Shirt sales generate change for community

Nietzsche Deuel, Angelica Lopez donate period products to homeless women

Photo+Illustration
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Back to Article

Shirt sales generate change for community

Photo Illustration

Photo Illustration

Yonah Davis

Photo Illustration

Yonah Davis

Yonah Davis

Photo Illustration

Yonah Davis

What is your project?

Lopez: Nietzsche Deuel and I are having a fundraiser to raise money for feminine hygiene products for the homeless in Minneapolis.

Deuel: We’re trying to raise money to help provide feminine hygiene products for homeless women in Minneapolis. We are raising money through selling t-shirts on this fundraiser website called Bonfire. The cool thing about Bonfire is 100% of the profit goes to your campaign so part of the cost of the shirt when you buy is the production cost but then everything after that goes to your campaign.

 

What inspired this project?

Lopez: We are in the IB Diploma and we are required to do a CAS (creativity, activity, service) project and so Nietzsche was actually the one that approached me she was like “hey, do you wanna do this project together” and I had heard of problems like this occuring in the homeless communities.

Deuel: About a year ago I watched this video on YouTube and basically what it went through was a few homeless women who described what it’s like to have their period while they are homeless. I thought that was really terrible. Periods aren’t an option and it shouldn’t be an option to not take care of them. One of the things they talked about is sometimes they have to make the decision: should they buy a box of tampons or should they get food for the night. I think that is horrific and cruel and so that’s what inspired me to want to help raise money to provide feminine hygiene products for homeless women.

 

What goal do you hope to accomplish through this project?

Lopez: Making a difference is our main goal. To think that we can help someone out, even if it’s just for a day, we make them feel a little more comfortable especially in times when they don’t feel like they have anything.

Deuel: If we sell at least 50 shirts, we can get around $250 of profit which will all go to buying feminine hygiene products.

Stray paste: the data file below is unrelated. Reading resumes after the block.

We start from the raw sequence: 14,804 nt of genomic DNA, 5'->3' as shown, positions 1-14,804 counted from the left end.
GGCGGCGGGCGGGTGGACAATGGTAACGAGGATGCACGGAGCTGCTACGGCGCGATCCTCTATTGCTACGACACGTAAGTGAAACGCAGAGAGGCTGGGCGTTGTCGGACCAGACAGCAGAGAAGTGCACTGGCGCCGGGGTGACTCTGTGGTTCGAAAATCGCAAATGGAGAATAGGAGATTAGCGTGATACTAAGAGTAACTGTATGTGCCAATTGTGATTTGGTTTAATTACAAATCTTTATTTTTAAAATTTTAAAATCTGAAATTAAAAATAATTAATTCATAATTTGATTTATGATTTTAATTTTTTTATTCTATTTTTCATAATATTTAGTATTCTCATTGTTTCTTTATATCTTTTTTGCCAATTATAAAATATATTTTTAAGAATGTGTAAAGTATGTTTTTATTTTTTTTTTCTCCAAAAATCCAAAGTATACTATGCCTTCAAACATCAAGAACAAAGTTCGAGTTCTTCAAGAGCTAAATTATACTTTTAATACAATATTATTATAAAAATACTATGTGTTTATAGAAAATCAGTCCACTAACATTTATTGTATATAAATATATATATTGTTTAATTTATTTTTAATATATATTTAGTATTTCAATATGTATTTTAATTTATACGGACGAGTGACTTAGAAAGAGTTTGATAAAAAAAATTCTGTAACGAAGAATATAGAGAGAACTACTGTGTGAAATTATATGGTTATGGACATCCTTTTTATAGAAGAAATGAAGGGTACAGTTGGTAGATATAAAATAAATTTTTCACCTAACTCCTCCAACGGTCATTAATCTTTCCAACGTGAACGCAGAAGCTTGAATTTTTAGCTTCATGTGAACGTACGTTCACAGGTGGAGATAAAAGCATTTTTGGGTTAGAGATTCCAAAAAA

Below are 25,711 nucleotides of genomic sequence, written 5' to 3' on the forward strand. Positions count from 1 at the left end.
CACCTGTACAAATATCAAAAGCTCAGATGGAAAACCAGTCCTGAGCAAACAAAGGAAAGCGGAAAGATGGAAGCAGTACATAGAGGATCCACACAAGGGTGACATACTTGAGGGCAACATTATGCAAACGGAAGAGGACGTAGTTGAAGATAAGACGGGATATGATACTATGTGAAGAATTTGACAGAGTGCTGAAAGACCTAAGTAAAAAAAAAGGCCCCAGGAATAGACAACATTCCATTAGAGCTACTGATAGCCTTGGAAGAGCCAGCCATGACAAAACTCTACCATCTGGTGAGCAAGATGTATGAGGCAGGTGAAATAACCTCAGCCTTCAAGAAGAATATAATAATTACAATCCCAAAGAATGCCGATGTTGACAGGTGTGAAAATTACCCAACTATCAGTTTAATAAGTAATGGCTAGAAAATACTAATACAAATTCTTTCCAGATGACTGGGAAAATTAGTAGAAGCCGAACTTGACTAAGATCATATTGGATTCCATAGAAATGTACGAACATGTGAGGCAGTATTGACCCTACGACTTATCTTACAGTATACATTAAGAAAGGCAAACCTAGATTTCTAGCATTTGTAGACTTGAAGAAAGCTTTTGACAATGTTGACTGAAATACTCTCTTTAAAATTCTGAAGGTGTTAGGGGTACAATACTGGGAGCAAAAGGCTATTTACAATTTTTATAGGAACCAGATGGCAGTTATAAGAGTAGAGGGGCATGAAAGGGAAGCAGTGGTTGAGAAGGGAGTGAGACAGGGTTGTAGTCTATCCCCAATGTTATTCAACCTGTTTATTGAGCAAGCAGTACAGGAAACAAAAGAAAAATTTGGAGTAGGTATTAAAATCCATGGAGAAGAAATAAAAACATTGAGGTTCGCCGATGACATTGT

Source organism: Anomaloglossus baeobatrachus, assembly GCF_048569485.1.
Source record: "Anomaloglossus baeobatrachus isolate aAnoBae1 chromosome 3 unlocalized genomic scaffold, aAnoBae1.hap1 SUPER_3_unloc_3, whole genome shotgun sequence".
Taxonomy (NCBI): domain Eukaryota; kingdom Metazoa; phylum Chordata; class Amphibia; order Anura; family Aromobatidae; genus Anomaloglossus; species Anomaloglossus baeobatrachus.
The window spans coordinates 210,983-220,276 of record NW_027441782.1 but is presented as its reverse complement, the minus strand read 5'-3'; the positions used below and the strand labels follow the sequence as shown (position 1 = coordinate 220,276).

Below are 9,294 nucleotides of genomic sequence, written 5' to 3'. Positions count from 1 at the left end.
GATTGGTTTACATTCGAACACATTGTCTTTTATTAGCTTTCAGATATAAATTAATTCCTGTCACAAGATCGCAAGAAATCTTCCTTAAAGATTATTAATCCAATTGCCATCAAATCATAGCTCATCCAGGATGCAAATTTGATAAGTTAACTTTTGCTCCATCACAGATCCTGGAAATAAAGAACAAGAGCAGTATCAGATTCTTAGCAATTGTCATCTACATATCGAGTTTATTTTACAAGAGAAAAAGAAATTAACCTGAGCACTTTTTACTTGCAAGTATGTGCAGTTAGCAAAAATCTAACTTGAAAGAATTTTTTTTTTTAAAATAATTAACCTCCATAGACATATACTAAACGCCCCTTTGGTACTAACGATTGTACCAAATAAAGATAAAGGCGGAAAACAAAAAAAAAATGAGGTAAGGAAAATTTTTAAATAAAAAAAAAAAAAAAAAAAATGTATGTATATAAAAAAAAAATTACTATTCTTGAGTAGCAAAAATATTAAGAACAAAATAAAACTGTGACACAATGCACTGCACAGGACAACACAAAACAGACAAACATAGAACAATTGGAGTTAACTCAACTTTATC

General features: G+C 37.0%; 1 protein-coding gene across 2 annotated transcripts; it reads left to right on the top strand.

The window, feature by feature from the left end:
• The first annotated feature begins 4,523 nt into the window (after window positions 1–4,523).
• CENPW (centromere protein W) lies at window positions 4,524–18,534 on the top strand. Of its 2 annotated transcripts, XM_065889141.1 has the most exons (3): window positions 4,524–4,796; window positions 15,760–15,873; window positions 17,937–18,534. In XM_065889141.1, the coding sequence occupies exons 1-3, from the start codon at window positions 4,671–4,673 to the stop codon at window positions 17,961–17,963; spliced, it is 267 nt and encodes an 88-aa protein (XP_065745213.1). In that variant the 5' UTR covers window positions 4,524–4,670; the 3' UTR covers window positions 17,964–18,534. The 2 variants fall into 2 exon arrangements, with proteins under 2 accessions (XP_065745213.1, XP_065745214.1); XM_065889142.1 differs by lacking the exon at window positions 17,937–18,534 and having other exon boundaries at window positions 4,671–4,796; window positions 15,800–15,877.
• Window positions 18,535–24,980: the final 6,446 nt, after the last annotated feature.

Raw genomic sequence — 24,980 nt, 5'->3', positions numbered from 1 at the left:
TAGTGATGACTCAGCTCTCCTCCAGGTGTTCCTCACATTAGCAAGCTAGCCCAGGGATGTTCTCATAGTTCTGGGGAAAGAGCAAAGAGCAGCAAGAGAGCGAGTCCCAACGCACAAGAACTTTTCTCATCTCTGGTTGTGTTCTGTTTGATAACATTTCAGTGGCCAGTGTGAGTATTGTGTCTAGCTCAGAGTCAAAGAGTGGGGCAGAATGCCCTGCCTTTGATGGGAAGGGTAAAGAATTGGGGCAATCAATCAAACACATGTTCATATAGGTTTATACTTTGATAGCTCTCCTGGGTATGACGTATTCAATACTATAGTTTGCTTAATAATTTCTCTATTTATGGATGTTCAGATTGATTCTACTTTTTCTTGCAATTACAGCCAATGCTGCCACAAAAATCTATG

How are your personally connected to the issue?

Lopez: I’m a girl so obviously I have a period so I definitely can’t image how uncomfortable it would be to not have hygienic products.

Deuel: First of all I am a woman. That connects all of us. Periods suck just in general. I think of how much people complain about the tax that’s on feminine hygiene products and how unnecessary it is but I take it a step further and think about the people who can’t afford to buy it at all. Tax is part of that but the fact that they have to choose between dinner or a box of tampons, I think that that’s really awful.

 

What inspired the design of the shirts?

Lopez: We are going to be handing out the products in Minneapolis so we wanted something to do with Minneapolis as a whole and we wanted to display our message of feminine hygiene products, why we’re doing this fundraiser in the first place, so we decided that we would have the Minneapolis skyline and subtly put in a message for our design. We have a white building which represents a tampon with a little string at the end with Minneapolis at the front as well so it’s subtle but we have our message there as well.

 

How do you plan to distribute the products to women in need?

Deuel: I’m going to reach out to a shelter in Minneapolis to see when would be a good time for me to drop them off. My fundraiser will end on January 26th. I am hoping to have an event at the Nest on Thursday the 24th after finals and it would be around 2:00. It would be a game night so people can come and play games after finals. I’m hoping that that event will be our last thing and I will announce how many shirts we have sold and how much of a difference we will be able to make.

 

What do you hope to convey to recipients through this project?

Deuel: I want them to know that we are concerned about their well being because while we might not know them personally, we are all connected through something. Whether it be that we all live in Minneapolis, that we’re women whatever it may be that connects us. I want them to feel like someone cares about them. I want them to know that they don’t have to do things in a really terrible way.

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